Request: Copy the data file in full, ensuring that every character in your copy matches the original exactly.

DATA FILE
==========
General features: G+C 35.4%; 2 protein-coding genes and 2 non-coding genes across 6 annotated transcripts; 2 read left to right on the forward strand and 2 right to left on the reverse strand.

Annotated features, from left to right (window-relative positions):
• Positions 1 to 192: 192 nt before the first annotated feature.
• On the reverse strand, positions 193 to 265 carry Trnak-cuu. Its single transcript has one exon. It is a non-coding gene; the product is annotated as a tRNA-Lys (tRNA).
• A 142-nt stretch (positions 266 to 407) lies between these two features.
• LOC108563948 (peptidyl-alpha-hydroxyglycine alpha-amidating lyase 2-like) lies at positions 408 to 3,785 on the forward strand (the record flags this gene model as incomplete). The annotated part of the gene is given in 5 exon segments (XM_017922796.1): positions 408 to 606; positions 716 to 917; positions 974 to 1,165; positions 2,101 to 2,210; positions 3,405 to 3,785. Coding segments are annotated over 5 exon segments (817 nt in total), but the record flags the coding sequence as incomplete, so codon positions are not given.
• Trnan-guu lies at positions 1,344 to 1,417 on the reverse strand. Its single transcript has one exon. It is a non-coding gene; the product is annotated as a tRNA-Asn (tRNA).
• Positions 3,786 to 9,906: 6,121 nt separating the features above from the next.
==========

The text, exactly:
General features: G+C 35.4%; 2 protein-coding genes and 2 non-coding genes across 6 annotated transcripts; 2 read left to right on the forward strand and 2 right to left on the reverse strand.

Annotated features, from left to right (window-relative positions):
• Positions 1 to 192: 192 nt before the first annotated feature.
• On the reverse strand, positions 193 to 265 carry Trnak-cuu. Its single transcript has one exon. It is a non-coding gene; the product is annotated as a tRNA-Lys (tRNA).
• A 142-nt stretch (positions 266 to 407) lies between these two features.
• LOC108563948 (peptidyl-alpha-hydroxyglycine alpha-amidating lyase 2-like) lies at positions 408 to 3,785 on the forward strand (the record flags this gene model as incomplete). The annotated part of the gene is given in 5 exon segments (XM_017922796.1): positions 408 to 606; positions 716 to 917; positions 974 to 1,165; positions 2,101 to 2,210; positions 3,405 to 3,785. Coding segments are annotated over 5 exon segments (817 nt in total), but the record flags the coding sequence as incomplete, so codon positions are not given.
• Trnan-guu lies at positions 1,344 to 1,417 on the reverse strand. Its single transcript has one exon. It is a non-coding gene; the product is annotated as a tRNA-Asn (tRNA).
• Positions 3,786 to 9,906: 6,121 nt separating the features above from the next.